49. It is becoming increasingly common for States to impose strict requirements and conditions on access to public services and social benefits. By imposing excessive requirements and conditions on access to services and benefits, and severe sanctions for non-compliance, States punish, humiliate and undermine the autonomy of persons living in poverty, exacerbating the challenges they face in overcoming their situation. Moreover, beneficiaries are kept in a state of uncertainty about their future and are unable to plan for the long term.

57. To ensure that beneficiaries comply with conditions and requirements, States often subject them to intensive examinations and intrusive investigations. Social benefit administrators are empowered to interrogate beneficiaries about a wide range of personal issues and to search their homes for evidence of fraudulent activity. Beneficiaries are required to report regularly and disclose excessive amounts of information whenever it is demanded of them. In some countries, they must even submit to mandatory screening for drug use. They must also give their consent to authorities to scrutinize every aspect of their lives and to question their friends, colleagues and acquaintances. Beneficiaries are encouraged to watch each other and report abuses to programme administrators through anonymous channels. These intrusive measures undermine beneficiaries’ personal independence, seriously interfere in their right to privacy and family life, make them vulnerable to abuse and harassment, and weaken community solidarity.

61. Being excluded from social benefit assistance has an especially harsh effect on women, who make up the majority of social benefit beneficiaries, and who generally hold primary responsibility for the care of children and maintenance of the household. If women are denied access to social benefits, it will generally have implications for the whole family. Furthermore, there is an increased likelihood that women will remain in or return to abusive relationships, or be forced to live in other vulnerable situations, if they are unable to access social benefits.

68. The economic and social costs of detention and incarceration can be devastating for persons living in poverty. Detention not only means a temporary loss of income, but also often leads to the loss of employment, particularly where individuals are employed in the informal sector. The imposition of a criminal record creates an additional obstacle to finding employment. Detention and incarceration, even for minor non-violent offences, will often result in the temporary or permanent withdrawal of social benefits or the denial of access to social housing, for both the detainee and his or her family.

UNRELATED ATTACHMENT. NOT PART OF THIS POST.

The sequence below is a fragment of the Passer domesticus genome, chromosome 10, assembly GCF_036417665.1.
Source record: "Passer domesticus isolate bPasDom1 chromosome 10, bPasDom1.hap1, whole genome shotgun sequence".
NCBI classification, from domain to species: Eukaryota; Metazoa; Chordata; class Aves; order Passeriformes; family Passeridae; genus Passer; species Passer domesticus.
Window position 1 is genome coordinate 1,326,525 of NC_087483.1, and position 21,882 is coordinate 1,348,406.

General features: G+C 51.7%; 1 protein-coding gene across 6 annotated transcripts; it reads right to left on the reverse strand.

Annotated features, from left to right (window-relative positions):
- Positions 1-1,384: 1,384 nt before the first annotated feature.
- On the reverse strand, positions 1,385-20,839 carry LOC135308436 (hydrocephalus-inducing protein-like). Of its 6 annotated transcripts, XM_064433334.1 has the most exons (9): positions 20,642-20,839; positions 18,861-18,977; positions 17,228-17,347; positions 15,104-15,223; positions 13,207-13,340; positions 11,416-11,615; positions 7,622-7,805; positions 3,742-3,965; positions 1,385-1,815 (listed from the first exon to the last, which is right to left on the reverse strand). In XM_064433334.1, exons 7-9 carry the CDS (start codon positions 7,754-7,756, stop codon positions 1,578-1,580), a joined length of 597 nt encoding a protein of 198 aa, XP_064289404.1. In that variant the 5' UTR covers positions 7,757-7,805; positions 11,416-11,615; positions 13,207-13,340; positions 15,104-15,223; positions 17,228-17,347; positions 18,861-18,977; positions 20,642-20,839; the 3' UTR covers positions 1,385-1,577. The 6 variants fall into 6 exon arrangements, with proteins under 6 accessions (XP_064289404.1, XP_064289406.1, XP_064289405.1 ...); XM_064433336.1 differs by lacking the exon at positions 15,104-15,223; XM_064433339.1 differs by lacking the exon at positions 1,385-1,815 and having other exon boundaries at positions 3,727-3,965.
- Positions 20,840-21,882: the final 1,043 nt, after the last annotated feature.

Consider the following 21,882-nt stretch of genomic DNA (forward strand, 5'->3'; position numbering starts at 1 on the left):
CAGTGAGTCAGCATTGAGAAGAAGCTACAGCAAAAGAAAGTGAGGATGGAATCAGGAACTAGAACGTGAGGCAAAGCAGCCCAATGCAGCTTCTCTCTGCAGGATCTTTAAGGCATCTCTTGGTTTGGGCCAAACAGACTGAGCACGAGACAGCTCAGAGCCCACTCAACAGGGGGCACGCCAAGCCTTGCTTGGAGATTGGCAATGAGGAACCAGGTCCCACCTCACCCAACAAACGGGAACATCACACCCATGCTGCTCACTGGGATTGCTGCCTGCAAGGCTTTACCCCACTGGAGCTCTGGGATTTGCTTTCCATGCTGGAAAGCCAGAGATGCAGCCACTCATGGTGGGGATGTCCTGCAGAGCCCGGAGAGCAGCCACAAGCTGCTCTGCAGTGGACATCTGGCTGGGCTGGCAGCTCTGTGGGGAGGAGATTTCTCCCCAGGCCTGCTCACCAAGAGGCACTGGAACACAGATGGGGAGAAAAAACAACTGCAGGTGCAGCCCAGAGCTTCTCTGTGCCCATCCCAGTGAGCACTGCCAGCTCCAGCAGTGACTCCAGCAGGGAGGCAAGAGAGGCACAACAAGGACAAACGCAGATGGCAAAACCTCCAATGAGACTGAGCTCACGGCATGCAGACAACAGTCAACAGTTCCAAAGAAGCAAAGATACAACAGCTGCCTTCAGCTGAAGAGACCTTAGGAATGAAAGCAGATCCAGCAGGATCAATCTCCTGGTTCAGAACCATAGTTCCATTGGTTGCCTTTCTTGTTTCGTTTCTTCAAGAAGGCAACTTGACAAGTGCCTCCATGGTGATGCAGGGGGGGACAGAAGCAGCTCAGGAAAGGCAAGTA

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23. In many cases, the cost of employing reactive penalization measures greatly outweighs the costs that would be incurred in addressing the root causes of poverty and exclusion. If resources dedicated to policing, surveillance and detention were instead invested in addressing the causes of poverty and improving access to public services, including social housing, States could drastically improve the lives of persons living in poverty and ensure that the maximum available resources are dedicated to increasing the levels of enjoyment of economic, social and cultural rights.

75. Measures that result in the penalization of those living in poverty do nothing to tackle the root causes of poverty and social exclusion. They serve only to entrench further the multiple deprivations faced by those living in poverty and create barriers to poverty reduction and social inclusion. Consequently, they greatly undermine the ability of States to comply with their obligations to respect, protect and fulfill human rights.